During the day, protesters gather in the relatively well-to-do Caracas neighborhoods of Altamira and Chacao, as well as the student towns of San Cristobal and Merida, for large marches, though their numbers are decreasing as the protests reach their third month with no results. At night, the areas become a tense war zone. Young people in gas masks or V for Vendetta masks and bandanas set barricades up in the streets, sometimes lighting them on fire. They set up trip wires for incoming motorbikes as a way to keep out the colectivos who ride them. National Guard members in armored vehicles line the streets, holding weapons and waving cars around. Anti-Chavez and anti-Maduro graffiti fills the streets.
There’s little of that to be found in the barrios that line the hills surrounding the city. Catia is one of those slums, featuring grimy streets and small houses with peeling paint that sit stacked on top of one another.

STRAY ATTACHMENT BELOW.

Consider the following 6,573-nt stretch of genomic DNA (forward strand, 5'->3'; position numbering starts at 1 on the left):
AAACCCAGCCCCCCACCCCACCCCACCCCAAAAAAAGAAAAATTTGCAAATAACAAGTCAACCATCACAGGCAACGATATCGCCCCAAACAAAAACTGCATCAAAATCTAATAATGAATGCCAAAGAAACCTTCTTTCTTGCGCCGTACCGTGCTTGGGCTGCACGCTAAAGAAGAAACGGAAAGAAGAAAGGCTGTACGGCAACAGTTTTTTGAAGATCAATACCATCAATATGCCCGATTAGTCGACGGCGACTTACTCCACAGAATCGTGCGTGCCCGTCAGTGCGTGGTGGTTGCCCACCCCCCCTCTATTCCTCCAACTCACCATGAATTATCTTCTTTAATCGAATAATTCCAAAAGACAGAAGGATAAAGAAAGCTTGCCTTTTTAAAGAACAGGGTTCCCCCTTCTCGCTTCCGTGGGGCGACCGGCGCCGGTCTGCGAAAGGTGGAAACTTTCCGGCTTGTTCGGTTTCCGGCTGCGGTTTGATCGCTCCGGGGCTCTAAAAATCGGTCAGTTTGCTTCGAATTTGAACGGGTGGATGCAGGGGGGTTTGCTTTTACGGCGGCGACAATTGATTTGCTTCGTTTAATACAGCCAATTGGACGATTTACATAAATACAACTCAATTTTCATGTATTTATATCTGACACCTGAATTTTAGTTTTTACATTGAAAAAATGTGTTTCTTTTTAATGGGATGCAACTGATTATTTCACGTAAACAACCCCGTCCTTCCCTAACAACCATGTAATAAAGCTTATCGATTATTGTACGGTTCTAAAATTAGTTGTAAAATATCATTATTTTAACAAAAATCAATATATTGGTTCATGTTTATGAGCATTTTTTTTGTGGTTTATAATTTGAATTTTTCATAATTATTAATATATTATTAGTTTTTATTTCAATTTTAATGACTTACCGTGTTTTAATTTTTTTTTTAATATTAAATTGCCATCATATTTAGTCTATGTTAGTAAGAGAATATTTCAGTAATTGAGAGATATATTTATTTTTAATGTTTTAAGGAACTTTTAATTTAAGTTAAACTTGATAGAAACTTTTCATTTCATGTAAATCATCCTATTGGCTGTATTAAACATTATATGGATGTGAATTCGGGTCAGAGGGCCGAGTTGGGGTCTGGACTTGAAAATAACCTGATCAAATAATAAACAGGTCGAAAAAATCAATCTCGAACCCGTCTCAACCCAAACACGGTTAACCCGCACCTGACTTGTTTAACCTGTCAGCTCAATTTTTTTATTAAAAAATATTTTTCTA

Saverio Vivas is a community organizer and coordinator for the Primero Justicia party, headed by Henrique Capriles, who nearly beat Maduro in a presidential election held after Chavez’s death last year. Vivas and his wife Claret live in a modest apartment with a small rooftop that is one of the nicer houses on their block in Catia.
Vivas says the shortages Venezuelans are experiencing now are the worst he’s ever seen — people in his neighborhood can’t easily find basic foods like milk and flour, and there are shortages of gas and medicine, he said. He focuses on “getting poor people involved in social and political work. First comes the social work and then comes the political.”
“People are getting involved, but not in the way the promoters of this protest would like,” Vivas said. “That’s another social reality here. Here, they don’t think it’s the time for protests or for barricades.”